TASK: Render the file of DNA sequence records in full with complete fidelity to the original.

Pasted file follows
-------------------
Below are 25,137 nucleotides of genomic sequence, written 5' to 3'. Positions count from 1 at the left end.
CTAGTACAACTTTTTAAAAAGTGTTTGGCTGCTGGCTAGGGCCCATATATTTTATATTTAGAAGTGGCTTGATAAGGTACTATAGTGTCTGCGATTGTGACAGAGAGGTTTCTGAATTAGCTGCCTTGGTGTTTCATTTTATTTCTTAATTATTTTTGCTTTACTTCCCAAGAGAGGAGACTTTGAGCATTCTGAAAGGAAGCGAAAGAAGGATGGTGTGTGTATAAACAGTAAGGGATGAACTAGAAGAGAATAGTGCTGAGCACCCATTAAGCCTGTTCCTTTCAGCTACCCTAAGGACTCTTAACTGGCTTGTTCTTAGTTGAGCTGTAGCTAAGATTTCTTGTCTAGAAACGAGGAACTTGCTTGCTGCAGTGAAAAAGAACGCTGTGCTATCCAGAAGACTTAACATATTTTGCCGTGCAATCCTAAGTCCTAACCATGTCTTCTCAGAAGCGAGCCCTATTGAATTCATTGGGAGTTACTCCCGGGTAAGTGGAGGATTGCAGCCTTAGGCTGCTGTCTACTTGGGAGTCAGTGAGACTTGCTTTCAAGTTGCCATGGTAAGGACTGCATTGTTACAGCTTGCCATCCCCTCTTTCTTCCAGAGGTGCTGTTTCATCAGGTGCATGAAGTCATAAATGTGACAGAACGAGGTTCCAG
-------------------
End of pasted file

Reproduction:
Below are 25,137 nucleotides of genomic sequence, written 5' to 3'. Positions count from 1 at the left end.
CTAGTACAACTTTTTAAAAAGTGTTTGGCTGCTGGCTAGGGCCCATATATTTTATATTTAGAAGTGGCTTGATAAGGTACTATAGTGTCTGCGATTGTGACAGAGAGGTTTCTGAATTAGCTGCCTTGGTGTTTCATTTTATTTCTTAATTATTTTTGCTTTACTTCCCAAGAGAGGAGACTTTGAGCATTCTGAAAGGAAGCGAAAGAAGGATGGTGTGTGTATAAACAGTAAGGGATGAACTAGAAGAGAATAGTGCTGAGCACCCATTAAGCCTGTTCCTTTCAGCTACCCTAAGGACTCTTAACTGGCTTGTTCTTAGTTGAGCTGTAGCTAAGATTTCTTGTCTAGAAACGAGGAACTTGCTTGCTGCAGTGAAAAAGAACGCTGTGCTATCCAGAAGACTTAACATATTTTGCCGTGCAATCCTAAGTCCTAACCATGTCTTCTCAGAAGCGAGCCCTATTGAATTCATTGGGAGTTACTCCCGGGTAAGTGGAGGATTGCAGCCTTAGGCTGCTGTCTACTTGGGAGTCAGTGAGACTTGCTTTCAAGTTGCCATGGTAAGGACTGCATTGTTACAGCTTGCCATCCCCTCTTTCTTCCAGAGGTGCTGTTTCATCAGGTGCATGAAGTCATAAATGTGACAGAACGAGGTTCCAG